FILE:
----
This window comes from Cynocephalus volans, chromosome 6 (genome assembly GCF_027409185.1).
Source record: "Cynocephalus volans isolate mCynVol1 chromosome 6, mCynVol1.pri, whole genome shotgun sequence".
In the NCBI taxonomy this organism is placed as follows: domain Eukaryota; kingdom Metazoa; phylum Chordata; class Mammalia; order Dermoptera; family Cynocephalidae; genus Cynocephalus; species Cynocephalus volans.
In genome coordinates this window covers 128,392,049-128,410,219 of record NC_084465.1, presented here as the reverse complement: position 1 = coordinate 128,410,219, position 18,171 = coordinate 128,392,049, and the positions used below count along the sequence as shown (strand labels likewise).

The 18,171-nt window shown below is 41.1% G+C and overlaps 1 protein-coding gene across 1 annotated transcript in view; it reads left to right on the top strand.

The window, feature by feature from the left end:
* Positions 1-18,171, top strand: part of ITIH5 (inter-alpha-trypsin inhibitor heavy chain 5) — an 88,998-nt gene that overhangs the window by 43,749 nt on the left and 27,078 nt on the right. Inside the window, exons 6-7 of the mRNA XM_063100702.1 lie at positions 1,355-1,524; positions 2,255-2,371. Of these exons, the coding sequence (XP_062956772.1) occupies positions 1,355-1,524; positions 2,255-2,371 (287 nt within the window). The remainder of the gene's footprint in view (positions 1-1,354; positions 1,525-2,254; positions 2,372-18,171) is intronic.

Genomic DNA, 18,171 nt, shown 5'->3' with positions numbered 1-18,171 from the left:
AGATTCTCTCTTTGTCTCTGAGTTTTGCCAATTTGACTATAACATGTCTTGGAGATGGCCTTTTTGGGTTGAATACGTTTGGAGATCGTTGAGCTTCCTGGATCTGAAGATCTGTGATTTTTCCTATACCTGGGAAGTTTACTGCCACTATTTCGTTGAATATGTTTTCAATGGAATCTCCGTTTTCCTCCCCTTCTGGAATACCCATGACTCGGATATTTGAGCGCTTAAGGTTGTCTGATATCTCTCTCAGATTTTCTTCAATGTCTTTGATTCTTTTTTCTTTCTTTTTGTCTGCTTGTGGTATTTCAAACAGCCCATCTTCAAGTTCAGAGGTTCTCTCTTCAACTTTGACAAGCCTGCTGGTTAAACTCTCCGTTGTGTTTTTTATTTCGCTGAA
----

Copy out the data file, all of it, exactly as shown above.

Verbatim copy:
This window comes from Cynocephalus volans, chromosome 6 (genome assembly GCF_027409185.1).
Source record: "Cynocephalus volans isolate mCynVol1 chromosome 6, mCynVol1.pri, whole genome shotgun sequence".
In the NCBI taxonomy this organism is placed as follows: domain Eukaryota; kingdom Metazoa; phylum Chordata; class Mammalia; order Dermoptera; family Cynocephalidae; genus Cynocephalus; species Cynocephalus volans.
In genome coordinates this window covers 128,392,049-128,410,219 of record NC_084465.1, presented here as the reverse complement: position 1 = coordinate 128,410,219, position 18,171 = coordinate 128,392,049, and the positions used below count along the sequence as shown (strand labels likewise).

The 18,171-nt window shown below is 41.1% G+C and overlaps 1 protein-coding gene across 1 annotated transcript in view; it reads left to right on the top strand.

The window, feature by feature from the left end:
* Positions 1-18,171, top strand: part of ITIH5 (inter-alpha-trypsin inhibitor heavy chain 5) — an 88,998-nt gene that overhangs the window by 43,749 nt on the left and 27,078 nt on the right. Inside the window, exons 6-7 of the mRNA XM_063100702.1 lie at positions 1,355-1,524; positions 2,255-2,371. Of these exons, the coding sequence (XP_062956772.1) occupies positions 1,355-1,524; positions 2,255-2,371 (287 nt within the window). The remainder of the gene's footprint in view (positions 1-1,354; positions 1,525-2,254; positions 2,372-18,171) is intronic.

Genomic DNA, 18,171 nt, shown 5'->3' with positions numbered 1-18,171 from the left:
AGATTCTCTCTTTGTCTCTGAGTTTTGCCAATTTGACTATAACATGTCTTGGAGATGGCCTTTTTGGGTTGAATACGTTTGGAGATCGTTGAGCTTCCTGGATCTGAAGATCTGTGATTTTTCCTATACCTGGGAAGTTTACTGCCACTATTTCGTTGAATATGTTTTCAATGGAATCTCCGTTTTCCTCCCCTTCTGGAATACCCATGACTCGGATATTTGAGCGCTTAAGGTTGTCTGATATCTCTCTCAGATTTTCTTCAATGTCTTTGATTCTTTTTTCTTTCTTTTTGTCTGCTTGTGGTATTTCAAACAGCCCATCTTCAAGTTCAGAGGTTCTCTCTTCAACTTTGACAAGCCTGCTGGTTAAACTCTCCGTTGTGTTTTTTATTTCGCTGAA